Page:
- What is xenobiotic degradation?
- What metabolizes caffeine?
- Is lead a xenobiotic?
- What is cytochrome p450?
- What the body does to the drug is?
- What does bioavailability mean?
- What are xenobiotics and their examples?
- Why are drugs referred to as xenobiotics?
- Are drugs xenobiotics?
- What does the body do to a lipophilic compound during metabolism?
- Is DDT a xenobiotic?
- Is caffeine a xenobiotic?
- What is the meaning of xenobiotics?
- What are xenobiotics compounds?
- What is a Phase 1 reaction?
- How can xenobiotics be of concern to human?
- Why xenobiotics are recalcitrant?
- What is Phase 1 biotransformation?
What is xenobiotic degradation?
In other words, defined as the ability of microorganisms to convert toxic chemicals (xenobiotics) to simpler non-toxic compounds by synthesis of certain enzymes • Biodegradation of xenobiotics can be affected by substrate specificity, nutrition source, temperature, pH etc..
What metabolizes caffeine?
Caffeine is primarily metabolised in the liver by cytochrome P450 enzymes, which are responsible for more than 90% of caffeine clearance19.
Is lead a xenobiotic?
Throughout our life span, humans are also exposed to xenobiotic metals from natural and anthropogenic sources, including aluminum, arsenic, cadmium, lead, and mercury.
What is cytochrome p450?
Cytochrome P450 enzymes play a role in the synthesis of many molecules including steroid hormones, certain fats (cholesterol and other fatty acids), and acids used to digest fats (bile acids).
What the body does to the drug is?
Pharmacokinetics, sometimes described as what the body does to a drug, refers to the movement of drug into, through, and out of the body—the time course of its absorption, bioavailability, distribution, metabolism, and excretion.
What does bioavailability mean?
(BY-oh-uh-VAY-luh-bul) The ability of a drug or other substance to be absorbed and used by the body. Orally bioavailable means that a drug or other substance that is taken by mouth can be absorbed and used by the body.
What are xenobiotics and their examples?
Xenobiotic is a term used to describe chemical substances that are foreign to animal life and thus includes such examples as plant constituents, drugs, pesticides, cosmetics, flavorings, fragrances, food additives, industrial chemicals and environmental pollutants.
Why are drugs referred to as xenobiotics?
The term xenobiotics, however, is very often used in the context of pollutants such as dioxins and polychlorinated biphenyls and their effect on the biota, because xenobiotics are understood as substances foreign to an entire biological system, i.e. artificial substances, which did not exist in nature before their …
Are drugs xenobiotics?
Drugs can be considered a subset of xenobiotics, that is, natural compounds of exogenous origin that may find their way into the human body. Other important classes of xenobiotics are potentially toxic plant alkaloids or fungal toxins.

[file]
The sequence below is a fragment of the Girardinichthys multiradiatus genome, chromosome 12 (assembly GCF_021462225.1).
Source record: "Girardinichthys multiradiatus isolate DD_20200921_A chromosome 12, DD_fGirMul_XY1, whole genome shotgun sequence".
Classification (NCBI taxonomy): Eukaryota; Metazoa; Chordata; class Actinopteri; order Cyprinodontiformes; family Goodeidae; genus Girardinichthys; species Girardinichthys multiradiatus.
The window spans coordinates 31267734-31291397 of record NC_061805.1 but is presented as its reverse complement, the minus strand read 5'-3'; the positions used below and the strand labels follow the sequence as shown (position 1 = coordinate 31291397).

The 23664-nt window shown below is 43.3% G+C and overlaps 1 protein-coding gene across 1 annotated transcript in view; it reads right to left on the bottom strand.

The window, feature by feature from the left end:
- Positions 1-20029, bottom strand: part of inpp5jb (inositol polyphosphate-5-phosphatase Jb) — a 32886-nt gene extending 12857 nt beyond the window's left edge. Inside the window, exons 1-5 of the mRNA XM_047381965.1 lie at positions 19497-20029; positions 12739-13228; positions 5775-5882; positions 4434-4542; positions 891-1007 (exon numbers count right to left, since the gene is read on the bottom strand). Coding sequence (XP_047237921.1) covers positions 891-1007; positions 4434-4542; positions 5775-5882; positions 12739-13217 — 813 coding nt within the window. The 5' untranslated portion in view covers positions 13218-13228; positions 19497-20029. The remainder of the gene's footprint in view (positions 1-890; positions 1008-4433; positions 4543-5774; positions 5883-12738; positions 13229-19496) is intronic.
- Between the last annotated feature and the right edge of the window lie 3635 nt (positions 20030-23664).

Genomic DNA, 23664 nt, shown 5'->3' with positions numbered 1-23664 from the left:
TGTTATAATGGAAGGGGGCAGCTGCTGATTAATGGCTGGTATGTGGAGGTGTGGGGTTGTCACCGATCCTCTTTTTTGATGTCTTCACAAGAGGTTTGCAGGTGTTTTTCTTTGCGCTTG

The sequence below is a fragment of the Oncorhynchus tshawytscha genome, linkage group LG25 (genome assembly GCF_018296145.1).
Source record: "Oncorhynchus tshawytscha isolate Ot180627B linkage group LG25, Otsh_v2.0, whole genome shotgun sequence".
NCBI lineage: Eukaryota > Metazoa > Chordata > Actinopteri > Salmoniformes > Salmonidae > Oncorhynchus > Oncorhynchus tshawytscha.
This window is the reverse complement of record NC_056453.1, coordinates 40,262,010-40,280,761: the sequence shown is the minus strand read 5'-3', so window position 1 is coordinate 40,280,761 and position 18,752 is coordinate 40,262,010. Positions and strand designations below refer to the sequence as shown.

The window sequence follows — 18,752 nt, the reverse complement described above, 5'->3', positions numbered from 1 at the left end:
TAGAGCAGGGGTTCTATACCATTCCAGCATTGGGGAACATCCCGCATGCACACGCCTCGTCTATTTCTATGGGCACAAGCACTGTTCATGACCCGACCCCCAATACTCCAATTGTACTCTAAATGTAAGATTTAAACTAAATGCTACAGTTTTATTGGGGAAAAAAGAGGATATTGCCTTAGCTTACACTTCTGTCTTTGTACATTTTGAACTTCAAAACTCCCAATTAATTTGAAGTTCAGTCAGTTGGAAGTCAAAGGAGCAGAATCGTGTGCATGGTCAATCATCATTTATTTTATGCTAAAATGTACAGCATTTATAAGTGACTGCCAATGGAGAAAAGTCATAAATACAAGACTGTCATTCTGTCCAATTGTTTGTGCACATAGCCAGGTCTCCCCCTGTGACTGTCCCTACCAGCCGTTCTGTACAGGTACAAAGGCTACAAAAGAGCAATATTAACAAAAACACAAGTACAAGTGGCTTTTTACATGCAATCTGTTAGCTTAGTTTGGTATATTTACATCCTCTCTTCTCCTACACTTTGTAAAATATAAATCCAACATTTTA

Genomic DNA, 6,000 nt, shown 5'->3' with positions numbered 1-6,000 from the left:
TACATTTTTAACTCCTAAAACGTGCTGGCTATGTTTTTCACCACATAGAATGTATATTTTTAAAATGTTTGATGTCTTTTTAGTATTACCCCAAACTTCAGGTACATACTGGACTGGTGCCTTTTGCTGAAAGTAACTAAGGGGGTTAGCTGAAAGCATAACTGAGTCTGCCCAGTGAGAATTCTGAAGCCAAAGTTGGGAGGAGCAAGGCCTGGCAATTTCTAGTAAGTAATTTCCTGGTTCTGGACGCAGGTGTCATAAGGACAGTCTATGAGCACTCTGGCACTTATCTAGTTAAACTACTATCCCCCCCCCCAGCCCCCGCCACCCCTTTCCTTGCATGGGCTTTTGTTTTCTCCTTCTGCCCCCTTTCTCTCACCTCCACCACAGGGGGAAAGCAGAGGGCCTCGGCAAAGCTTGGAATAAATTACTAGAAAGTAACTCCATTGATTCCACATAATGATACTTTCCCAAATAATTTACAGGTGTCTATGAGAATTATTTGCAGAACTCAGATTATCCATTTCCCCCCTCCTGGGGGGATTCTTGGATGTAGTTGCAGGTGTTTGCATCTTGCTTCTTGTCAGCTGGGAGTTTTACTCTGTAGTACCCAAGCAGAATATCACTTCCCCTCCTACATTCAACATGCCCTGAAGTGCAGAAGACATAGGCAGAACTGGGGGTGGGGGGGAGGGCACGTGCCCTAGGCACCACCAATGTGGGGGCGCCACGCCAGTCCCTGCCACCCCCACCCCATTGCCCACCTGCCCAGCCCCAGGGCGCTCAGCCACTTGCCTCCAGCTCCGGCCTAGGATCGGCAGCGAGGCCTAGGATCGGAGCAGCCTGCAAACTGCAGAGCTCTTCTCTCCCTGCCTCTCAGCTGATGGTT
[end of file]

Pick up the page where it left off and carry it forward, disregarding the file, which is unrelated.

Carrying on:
What does the body do to a lipophilic compound during metabolism?
Drug metabolism often converts lipophilic compounds into hydrophilic products that are more readily excreted.
Is DDT a xenobiotic?
1,1,1-Trichloro-2,2-bis-(4′-chlorophenyl)ethane (DDT), the first of the chlorinated organic insecticides, is a widely distributed and persistent xenobiotic contaminant in the environment. DDT is not metabolized very rapidly by animals; instead, it is deposited and stored in the fatty tissues.
Is caffeine a xenobiotic?
Caffeine is one of the most widely used psychoactive drugs in humans, acting as a stimulant, and has been employed as a convenient model xenobiotic in Drosophila research, where it is known to induce the expression of a number of P450 and GST genes in Drosophila S2 cells, larvae and adults [19–22].
What is the meaning of xenobiotics?
Definition. Xenobiotics are chemicals found but not produced in organisms or the environment. Some naturally occurring chemicals (endobiotics) become xenobiotics when present in the environment at excessive concentrations.
What are xenobiotics compounds?
A xenobiotic (Greek, xenos “foreign”; bios “life”) is a compound that is foreign to a living organism. … Xenobiotics may be grouped as carcinogens, drugs, environmental pollutants, food additives, hydrocarbons, and pesticides.
What is a Phase 1 reaction?
Metabolism is often divided into two phases: Phase 1 metabolism involves chemical reactions such as oxidation (most common), reduction and hydrolysis. There are three possible results of phase 1 metabolism. The drug becomes completely inactive. In other words, the metabolites are pharmacologically inactive.
How can xenobiotics be of concern to human?
With the development of the society, the xenobiotics have brought high potential risk to human and animal. Insecticides bring high risk to human and animal through food, water, and air. …
Why xenobiotics are recalcitrant?
But some xenobiotics are recalcitrant in nature because of various reasons. Some of them cannot be used as substrate by microbes, some cannot transport them due to absence of transporting enzymes and some are in accessible to microbes due to larger structure and insolubility.
What is Phase 1 biotransformation?
Phase I biotransformation reactions introduce or expose functional groups on the drug with the goal of increasing the polarity of the compound. … Typically, oxidation is the most common phase I reaction. The hepatic cytochrome P450 system is the most important of the phase I oxidation systems (Figure 1).